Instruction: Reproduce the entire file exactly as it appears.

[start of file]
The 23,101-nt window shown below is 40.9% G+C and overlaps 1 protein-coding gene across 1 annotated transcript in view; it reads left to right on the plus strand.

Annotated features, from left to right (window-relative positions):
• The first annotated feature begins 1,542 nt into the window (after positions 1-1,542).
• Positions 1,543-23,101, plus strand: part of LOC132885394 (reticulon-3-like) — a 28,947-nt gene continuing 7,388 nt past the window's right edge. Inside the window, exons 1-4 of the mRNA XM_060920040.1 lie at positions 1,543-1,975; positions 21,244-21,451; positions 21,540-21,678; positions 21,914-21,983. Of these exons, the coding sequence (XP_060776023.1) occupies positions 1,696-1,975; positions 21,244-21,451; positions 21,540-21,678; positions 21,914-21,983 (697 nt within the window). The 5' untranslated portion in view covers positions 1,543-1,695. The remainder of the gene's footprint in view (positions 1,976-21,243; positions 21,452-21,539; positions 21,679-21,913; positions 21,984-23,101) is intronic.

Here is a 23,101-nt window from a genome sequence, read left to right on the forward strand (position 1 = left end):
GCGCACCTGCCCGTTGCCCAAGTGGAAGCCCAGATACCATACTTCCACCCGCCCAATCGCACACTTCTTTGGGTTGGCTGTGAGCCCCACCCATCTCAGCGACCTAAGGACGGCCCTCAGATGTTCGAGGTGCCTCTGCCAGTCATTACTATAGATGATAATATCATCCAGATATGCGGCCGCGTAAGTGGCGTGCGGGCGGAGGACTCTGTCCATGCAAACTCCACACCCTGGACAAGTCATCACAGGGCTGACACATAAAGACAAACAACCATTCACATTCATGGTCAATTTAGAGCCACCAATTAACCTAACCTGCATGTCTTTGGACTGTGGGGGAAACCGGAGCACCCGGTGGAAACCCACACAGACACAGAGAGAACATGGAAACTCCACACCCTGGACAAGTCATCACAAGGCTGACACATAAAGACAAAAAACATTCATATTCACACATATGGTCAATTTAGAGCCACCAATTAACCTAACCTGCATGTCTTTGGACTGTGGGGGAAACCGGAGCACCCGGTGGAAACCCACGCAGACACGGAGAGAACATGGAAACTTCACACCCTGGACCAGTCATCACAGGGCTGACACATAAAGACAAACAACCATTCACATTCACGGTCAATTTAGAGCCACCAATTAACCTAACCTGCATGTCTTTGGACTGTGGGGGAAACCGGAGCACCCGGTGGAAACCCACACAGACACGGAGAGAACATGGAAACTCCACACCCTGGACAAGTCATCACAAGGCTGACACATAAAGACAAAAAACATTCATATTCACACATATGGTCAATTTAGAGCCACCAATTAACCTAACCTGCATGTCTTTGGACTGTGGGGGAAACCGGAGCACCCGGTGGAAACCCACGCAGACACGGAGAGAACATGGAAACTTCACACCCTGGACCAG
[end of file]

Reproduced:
The 23,101-nt window shown below is 40.9% G+C and overlaps 1 protein-coding gene across 1 annotated transcript in view; it reads left to right on the plus strand.

Annotated features, from left to right (window-relative positions):
• The first annotated feature begins 1,542 nt into the window (after positions 1-1,542).
• Positions 1,543-23,101, plus strand: part of LOC132885394 (reticulon-3-like) — a 28,947-nt gene continuing 7,388 nt past the window's right edge. Inside the window, exons 1-4 of the mRNA XM_060920040.1 lie at positions 1,543-1,975; positions 21,244-21,451; positions 21,540-21,678; positions 21,914-21,983. Of these exons, the coding sequence (XP_060776023.1) occupies positions 1,696-1,975; positions 21,244-21,451; positions 21,540-21,678; positions 21,914-21,983 (697 nt within the window). The 5' untranslated portion in view covers positions 1,543-1,695. The remainder of the gene's footprint in view (positions 1,976-21,243; positions 21,452-21,539; positions 21,679-21,913; positions 21,984-23,101) is intronic.

Here is a 23,101-nt window from a genome sequence, read left to right on the forward strand (position 1 = left end):
GCGCACCTGCCCGTTGCCCAAGTGGAAGCCCAGATACCATACTTCCACCCGCCCAATCGCACACTTCTTTGGGTTGGCTGTGAGCCCCACCCATCTCAGCGACCTAAGGACGGCCCTCAGATGTTCGAGGTGCCTCTGCCAGTCATTACTATAGATGATAATATCATCCAGATATGCGGCCGCGTAAGTGGCGTGCGGGCGGAGGACTCTGTCCATGCAAACTCCACACCCTGGACAAGTCATCACAGGGCTGACACATAAAGACAAACAACCATTCACATTCATGGTCAATTTAGAGCCACCAATTAACCTAACCTGCATGTCTTTGGACTGTGGGGGAAACCGGAGCACCCGGTGGAAACCCACACAGACACAGAGAGAACATGGAAACTCCACACCCTGGACAAGTCATCACAAGGCTGACACATAAAGACAAAAAACATTCATATTCACACATATGGTCAATTTAGAGCCACCAATTAACCTAACCTGCATGTCTTTGGACTGTGGGGGAAACCGGAGCACCCGGTGGAAACCCACGCAGACACGGAGAGAACATGGAAACTTCACACCCTGGACCAGTCATCACAGGGCTGACACATAAAGACAAACAACCATTCACATTCACGGTCAATTTAGAGCCACCAATTAACCTAACCTGCATGTCTTTGGACTGTGGGGGAAACCGGAGCACCCGGTGGAAACCCACACAGACACGGAGAGAACATGGAAACTCCACACCCTGGACAAGTCATCACAAGGCTGACACATAAAGACAAAAAACATTCATATTCACACATATGGTCAATTTAGAGCCACCAATTAACCTAACCTGCATGTCTTTGGACTGTGGGGGAAACCGGAGCACCCGGTGGAAACCCACGCAGACACGGAGAGAACATGGAAACTTCACACCCTGGACCAG